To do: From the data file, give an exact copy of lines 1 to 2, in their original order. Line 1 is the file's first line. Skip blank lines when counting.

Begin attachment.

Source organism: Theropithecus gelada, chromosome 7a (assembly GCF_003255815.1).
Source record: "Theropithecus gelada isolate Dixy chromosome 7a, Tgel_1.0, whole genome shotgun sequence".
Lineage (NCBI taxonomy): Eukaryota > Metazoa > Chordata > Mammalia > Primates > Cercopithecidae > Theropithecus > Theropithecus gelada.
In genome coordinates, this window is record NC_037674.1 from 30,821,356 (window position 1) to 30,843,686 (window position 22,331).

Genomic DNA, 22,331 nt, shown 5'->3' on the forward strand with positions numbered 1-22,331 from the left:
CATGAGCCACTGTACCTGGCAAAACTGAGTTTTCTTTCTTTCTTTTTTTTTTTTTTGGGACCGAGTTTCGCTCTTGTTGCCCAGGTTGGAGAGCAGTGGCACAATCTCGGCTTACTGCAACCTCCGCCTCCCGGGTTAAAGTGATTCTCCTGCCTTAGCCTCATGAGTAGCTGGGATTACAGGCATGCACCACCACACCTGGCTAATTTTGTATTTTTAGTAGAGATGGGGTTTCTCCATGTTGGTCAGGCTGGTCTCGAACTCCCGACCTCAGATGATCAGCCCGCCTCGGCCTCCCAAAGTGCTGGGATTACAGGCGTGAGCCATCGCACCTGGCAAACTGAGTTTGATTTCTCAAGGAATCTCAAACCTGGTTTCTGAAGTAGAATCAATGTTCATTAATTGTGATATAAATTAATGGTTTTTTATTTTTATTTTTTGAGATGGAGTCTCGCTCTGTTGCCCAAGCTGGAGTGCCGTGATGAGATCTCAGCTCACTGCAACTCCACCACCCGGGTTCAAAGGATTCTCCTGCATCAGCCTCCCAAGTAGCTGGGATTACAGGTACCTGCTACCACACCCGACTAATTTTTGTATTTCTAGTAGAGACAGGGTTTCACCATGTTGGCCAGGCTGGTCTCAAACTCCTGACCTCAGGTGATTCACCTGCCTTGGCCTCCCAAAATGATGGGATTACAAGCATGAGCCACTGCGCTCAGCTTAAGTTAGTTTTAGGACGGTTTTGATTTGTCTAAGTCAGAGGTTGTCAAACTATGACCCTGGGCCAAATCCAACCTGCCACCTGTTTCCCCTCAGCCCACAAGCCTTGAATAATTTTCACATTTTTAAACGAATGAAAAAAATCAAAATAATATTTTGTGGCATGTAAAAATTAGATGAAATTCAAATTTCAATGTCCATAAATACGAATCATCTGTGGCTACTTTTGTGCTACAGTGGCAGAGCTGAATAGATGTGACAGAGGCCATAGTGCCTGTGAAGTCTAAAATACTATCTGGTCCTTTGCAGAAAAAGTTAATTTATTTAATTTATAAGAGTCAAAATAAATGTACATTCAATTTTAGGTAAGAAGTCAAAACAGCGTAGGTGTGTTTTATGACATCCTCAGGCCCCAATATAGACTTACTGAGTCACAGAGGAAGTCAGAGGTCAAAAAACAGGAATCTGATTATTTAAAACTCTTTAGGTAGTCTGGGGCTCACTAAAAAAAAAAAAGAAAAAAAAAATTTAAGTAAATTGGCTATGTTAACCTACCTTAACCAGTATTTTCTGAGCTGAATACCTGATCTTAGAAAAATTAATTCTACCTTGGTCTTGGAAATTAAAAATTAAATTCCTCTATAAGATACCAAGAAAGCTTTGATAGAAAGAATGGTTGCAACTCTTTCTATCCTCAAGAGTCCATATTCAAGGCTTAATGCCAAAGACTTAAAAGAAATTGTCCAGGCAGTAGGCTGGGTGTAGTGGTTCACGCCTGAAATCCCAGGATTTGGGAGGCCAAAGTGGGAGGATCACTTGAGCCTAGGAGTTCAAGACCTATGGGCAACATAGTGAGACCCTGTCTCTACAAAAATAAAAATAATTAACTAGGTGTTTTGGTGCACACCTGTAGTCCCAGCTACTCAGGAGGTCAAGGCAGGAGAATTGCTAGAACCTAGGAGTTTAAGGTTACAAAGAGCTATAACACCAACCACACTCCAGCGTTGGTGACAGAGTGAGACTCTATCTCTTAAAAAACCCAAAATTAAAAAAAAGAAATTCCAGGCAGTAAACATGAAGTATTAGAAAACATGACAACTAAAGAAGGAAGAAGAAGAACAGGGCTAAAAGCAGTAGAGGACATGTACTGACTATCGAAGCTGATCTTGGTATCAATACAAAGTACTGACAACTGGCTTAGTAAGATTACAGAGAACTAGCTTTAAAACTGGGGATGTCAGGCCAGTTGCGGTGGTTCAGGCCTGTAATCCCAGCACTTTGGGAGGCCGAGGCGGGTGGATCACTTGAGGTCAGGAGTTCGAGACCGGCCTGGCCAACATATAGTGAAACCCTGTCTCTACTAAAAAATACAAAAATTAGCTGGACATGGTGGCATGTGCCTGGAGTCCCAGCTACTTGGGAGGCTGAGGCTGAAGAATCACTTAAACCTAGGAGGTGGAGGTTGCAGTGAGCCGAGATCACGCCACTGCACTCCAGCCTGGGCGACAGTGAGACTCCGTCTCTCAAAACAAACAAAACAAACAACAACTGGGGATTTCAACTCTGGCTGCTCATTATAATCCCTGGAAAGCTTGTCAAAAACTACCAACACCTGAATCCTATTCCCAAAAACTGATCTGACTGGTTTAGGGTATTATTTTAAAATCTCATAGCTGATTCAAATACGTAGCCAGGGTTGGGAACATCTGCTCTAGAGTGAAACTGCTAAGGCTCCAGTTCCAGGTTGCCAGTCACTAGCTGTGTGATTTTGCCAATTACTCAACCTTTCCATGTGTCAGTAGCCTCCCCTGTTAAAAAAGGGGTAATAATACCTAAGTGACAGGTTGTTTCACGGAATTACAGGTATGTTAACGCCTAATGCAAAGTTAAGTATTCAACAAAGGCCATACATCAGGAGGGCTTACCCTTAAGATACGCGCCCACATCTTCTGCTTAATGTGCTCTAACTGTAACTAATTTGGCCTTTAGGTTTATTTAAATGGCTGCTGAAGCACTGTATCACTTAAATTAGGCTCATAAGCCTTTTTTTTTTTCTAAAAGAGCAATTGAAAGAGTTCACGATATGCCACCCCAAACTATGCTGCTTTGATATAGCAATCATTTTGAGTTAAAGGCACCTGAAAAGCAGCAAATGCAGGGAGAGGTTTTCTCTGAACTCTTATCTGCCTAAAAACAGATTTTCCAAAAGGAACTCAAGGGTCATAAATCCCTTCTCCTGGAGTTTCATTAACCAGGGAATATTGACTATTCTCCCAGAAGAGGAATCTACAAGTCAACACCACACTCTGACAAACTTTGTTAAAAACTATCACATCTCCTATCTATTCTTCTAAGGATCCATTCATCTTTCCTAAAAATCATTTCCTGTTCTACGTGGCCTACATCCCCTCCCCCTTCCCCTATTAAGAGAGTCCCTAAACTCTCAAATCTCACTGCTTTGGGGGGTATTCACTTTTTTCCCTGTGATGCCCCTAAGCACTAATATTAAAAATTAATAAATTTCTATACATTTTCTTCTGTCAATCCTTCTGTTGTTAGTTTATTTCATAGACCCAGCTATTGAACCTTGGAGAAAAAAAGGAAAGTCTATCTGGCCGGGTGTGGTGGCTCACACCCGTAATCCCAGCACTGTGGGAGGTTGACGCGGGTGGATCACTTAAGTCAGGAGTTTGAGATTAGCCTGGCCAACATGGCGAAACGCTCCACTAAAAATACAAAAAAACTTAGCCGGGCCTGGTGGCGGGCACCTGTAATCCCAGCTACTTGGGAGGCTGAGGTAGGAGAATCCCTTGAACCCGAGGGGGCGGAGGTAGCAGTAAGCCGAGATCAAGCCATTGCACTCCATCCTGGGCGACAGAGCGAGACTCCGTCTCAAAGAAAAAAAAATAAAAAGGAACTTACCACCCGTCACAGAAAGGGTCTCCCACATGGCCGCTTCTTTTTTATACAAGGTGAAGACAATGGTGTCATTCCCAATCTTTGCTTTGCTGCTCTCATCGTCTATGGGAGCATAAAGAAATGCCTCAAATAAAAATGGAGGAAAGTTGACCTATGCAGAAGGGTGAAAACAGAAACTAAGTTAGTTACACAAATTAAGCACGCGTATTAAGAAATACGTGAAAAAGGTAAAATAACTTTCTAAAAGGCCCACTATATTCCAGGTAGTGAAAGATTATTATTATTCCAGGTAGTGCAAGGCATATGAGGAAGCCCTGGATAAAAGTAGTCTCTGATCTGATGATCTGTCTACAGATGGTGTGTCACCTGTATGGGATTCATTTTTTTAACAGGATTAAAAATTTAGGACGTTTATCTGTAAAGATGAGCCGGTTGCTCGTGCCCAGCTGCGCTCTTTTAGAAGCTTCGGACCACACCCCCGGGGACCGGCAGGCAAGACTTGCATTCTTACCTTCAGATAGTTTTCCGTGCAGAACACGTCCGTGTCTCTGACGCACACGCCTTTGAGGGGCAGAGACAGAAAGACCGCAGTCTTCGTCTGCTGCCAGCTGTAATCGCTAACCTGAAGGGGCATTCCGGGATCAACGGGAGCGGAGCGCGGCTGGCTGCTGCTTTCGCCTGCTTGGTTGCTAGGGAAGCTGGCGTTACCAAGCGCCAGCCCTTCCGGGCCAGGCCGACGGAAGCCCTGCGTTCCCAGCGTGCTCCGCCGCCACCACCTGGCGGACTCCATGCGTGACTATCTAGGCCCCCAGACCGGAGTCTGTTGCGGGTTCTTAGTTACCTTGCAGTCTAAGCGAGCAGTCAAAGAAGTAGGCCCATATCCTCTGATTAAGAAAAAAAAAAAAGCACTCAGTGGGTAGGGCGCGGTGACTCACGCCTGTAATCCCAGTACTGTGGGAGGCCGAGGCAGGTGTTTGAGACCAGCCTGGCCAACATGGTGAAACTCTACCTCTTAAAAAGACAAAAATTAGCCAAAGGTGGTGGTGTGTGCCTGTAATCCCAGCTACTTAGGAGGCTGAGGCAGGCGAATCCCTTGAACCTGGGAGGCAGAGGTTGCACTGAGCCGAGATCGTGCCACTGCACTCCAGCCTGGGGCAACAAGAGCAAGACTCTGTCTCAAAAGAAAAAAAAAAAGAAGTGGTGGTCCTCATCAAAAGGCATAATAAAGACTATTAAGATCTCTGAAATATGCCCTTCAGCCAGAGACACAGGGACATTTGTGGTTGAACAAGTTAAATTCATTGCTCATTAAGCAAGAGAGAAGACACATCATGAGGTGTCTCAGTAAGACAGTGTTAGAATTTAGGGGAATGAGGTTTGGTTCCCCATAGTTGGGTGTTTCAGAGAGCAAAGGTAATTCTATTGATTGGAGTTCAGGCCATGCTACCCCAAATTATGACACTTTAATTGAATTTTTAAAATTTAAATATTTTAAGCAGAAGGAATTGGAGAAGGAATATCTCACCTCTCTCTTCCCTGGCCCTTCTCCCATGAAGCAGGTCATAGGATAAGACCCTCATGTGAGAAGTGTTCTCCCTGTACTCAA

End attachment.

Source organism: Theropithecus gelada, chromosome 7a (assembly GCF_003255815.1).
Source record: "Theropithecus gelada isolate Dixy chromosome 7a, Tgel_1.0, whole genome shotgun sequence".